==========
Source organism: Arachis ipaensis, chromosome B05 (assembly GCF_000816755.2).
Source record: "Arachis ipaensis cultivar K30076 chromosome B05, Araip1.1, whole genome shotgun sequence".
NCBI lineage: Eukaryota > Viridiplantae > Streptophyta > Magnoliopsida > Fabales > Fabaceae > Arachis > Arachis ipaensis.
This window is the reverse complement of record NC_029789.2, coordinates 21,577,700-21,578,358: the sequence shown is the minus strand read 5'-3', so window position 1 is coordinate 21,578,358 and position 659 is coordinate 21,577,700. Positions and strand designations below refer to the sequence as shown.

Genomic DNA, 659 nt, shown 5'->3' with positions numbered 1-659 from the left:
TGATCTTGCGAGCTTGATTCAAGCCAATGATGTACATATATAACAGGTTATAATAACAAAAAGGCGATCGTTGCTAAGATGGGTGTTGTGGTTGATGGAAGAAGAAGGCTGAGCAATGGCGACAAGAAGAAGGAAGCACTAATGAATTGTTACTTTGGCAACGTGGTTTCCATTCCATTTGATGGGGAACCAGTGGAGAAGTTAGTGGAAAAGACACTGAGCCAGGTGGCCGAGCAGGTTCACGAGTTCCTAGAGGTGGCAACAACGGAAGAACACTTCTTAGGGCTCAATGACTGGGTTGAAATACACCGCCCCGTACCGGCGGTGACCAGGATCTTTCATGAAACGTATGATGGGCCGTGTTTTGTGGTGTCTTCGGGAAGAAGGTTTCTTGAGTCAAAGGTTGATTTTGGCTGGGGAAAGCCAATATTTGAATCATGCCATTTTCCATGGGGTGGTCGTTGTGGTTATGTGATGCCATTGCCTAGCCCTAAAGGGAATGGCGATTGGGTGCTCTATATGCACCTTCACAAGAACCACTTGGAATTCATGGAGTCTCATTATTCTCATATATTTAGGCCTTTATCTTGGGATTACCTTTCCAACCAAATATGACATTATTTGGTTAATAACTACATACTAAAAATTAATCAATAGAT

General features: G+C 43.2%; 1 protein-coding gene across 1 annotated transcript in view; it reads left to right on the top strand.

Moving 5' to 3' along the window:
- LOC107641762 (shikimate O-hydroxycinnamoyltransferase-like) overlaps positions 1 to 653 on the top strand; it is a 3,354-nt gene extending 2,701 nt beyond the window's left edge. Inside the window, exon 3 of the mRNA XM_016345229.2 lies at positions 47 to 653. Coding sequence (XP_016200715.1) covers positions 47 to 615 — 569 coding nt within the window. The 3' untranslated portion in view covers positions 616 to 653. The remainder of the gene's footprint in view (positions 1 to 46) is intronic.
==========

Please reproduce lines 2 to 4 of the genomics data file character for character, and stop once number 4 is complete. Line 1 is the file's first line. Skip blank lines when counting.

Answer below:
Source record: "Arachis ipaensis cultivar K30076 chromosome B05, Araip1.1, whole genome shotgun sequence".
NCBI lineage: Eukaryota > Viridiplantae > Streptophyta > Magnoliopsida > Fabales > Fabaceae > Arachis > Arachis ipaensis.
This window is the reverse complement of record NC_029789.2, coordinates 21,577,700-21,578,358: the sequence shown is the minus strand read 5'-3', so window position 1 is coordinate 21,578,358 and position 659 is coordinate 21,577,700. Positions and strand designations below refer to the sequence as shown.